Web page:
Pheromone-based pest control in Scandinavian strawberry production
Strawberry is the most important edible horticultural crop in Sweden when considered the area of cultivation (currently about 2,400 ha). The annual yield has during the last years been ≈15,000 tons and the value of the production ≈500 MSEK. Strawberries are considered a high value crop, and farmers and consumers frequently reject small and deformed fruits. Such fruits can result from damage caused by insects.
Acleris comariana, the strawberry tortrix (in Swedish: jordgubbsvecklare) is a severe pest in strawberry production in southern Sweden and Denmark, and its impact is expected to increase in the future due to climate change and restrictions on pesticide use. Female moths oviposit underneath the leaves of strawberry plants. Larvae of the first generation often hatch at the time of flower petiole development, and feeding on flowers results in aborted fruits or small and malformed fruits. In a recent survey in Danish strawberry fields about 95% of the collected tortricid larvae were identified as A. comariana, and the species is the most common species also in strawberry fields in southern Sweden.
As the number of insecticides available for horticultural production in Europe is rapidly decreasing, pheromones have a great potential to replace traditional insecticides for pest control. Similar to most moths, A. comariana relies on a female-produced sex pheromone for long-range mate attraction. This project will explore the potential to implement pheromone-based monitoring and control of this pest in Scandinavian strawberry production.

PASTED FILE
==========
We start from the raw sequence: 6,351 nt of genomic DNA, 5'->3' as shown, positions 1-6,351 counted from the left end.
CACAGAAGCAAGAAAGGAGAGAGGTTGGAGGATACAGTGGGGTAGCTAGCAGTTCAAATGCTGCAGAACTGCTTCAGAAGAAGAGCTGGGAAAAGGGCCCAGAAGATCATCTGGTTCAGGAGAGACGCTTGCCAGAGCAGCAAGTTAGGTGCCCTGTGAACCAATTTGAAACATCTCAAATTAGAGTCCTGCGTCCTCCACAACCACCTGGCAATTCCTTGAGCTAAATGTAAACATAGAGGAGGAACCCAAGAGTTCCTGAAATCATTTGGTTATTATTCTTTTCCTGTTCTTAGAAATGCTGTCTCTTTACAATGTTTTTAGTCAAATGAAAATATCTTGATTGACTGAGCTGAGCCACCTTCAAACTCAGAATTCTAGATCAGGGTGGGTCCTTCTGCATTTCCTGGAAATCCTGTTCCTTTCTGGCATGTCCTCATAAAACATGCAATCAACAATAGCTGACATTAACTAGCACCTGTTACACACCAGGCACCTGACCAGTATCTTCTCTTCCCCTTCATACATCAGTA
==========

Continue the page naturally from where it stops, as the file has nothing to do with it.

- The pheromone will be identified and a trapping system developed to monitor the flight phenology and abundance of A. comariana in strawberry fields in Skåne and Denmark.
- Data on larval densities in individual fields will be correlated with trap catches to check how well these data can predict future infestation levels.
- Finally, pheromone-based mating disruption of the pest will be evaluated using different dispensing systems.